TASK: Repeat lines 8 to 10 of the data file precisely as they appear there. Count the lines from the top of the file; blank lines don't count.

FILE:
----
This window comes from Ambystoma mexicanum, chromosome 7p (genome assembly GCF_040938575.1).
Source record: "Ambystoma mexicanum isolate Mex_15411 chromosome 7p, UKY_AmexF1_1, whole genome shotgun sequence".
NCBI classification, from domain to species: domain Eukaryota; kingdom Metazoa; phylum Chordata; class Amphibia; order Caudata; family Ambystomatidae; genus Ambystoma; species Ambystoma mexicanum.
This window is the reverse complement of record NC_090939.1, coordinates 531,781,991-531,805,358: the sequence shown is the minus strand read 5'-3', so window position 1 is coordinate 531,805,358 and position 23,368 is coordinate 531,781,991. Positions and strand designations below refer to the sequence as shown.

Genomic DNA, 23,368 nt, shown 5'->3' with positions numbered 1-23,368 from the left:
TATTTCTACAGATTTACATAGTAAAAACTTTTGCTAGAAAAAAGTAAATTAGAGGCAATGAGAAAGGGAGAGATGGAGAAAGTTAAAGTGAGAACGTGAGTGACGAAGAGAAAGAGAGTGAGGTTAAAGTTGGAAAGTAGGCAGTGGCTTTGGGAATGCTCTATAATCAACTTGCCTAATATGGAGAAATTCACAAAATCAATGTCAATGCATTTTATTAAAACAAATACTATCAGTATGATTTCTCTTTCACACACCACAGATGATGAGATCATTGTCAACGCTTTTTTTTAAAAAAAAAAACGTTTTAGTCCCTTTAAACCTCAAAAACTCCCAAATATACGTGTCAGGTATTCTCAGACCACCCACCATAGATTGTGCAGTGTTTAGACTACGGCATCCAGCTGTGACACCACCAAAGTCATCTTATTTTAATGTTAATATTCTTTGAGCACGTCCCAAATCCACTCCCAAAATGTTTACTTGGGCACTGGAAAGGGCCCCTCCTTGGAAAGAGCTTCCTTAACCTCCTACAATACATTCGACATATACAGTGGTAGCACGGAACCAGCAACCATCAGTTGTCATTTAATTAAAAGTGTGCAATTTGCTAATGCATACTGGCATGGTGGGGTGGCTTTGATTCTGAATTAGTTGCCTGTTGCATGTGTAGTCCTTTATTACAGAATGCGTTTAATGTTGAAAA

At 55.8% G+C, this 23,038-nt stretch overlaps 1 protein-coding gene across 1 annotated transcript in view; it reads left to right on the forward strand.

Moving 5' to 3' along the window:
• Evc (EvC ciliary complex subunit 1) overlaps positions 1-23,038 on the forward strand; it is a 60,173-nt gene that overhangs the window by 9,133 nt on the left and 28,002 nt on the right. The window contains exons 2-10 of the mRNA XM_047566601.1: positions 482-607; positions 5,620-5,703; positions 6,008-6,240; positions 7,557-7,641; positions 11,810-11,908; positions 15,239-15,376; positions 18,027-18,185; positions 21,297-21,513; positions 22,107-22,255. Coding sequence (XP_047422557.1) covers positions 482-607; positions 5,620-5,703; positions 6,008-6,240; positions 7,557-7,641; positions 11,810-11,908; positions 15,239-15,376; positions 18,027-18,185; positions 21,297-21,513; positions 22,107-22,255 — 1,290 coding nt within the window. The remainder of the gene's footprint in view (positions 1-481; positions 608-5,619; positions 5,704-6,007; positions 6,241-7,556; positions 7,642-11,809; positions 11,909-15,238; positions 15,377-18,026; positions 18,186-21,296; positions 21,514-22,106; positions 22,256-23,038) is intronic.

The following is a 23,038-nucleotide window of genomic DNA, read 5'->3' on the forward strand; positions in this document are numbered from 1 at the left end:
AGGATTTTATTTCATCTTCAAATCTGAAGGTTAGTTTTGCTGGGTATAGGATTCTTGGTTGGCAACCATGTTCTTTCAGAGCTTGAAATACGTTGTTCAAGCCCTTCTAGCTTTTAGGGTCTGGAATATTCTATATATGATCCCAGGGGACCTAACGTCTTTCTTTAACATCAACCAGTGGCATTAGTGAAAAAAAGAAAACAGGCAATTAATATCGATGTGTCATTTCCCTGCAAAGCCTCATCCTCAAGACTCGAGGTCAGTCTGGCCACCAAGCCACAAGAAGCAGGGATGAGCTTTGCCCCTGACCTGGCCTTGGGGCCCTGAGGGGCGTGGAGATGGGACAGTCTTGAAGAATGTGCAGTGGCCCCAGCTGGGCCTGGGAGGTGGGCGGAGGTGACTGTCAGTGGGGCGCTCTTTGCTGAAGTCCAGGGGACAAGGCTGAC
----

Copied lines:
Moving 5' to 3' along the window:
• Evc (EvC ciliary complex subunit 1) overlaps positions 1-23,038 on the forward strand; it is a 60,173-nt gene that overhangs the window by 9,133 nt on the left and 28,002 nt on the right. The window contains exons 2-10 of the mRNA XM_047566601.1: positions 482-607; positions 5,620-5,703; positions 6,008-6,240; positions 7,557-7,641; positions 11,810-11,908; positions 15,239-15,376; positions 18,027-18,185; positions 21,297-21,513; positions 22,107-22,255. Coding sequence (XP_047422557.1) covers positions 482-607; positions 5,620-5,703; positions 6,008-6,240; positions 7,557-7,641; positions 11,810-11,908; positions 15,239-15,376; positions 18,027-18,185; positions 21,297-21,513; positions 22,107-22,255 — 1,290 coding nt within the window. The remainder of the gene's footprint in view (positions 1-481; positions 608-5,619; positions 5,704-6,007; positions 6,241-7,556; positions 7,642-11,809; positions 11,909-15,238; positions 15,377-18,026; positions 18,186-21,296; positions 21,514-22,106; positions 22,256-23,038) is intronic.

The following is a 23,038-nucleotide window of genomic DNA, read 5'->3' on the forward strand; positions in this document are numbered from 1 at the left end: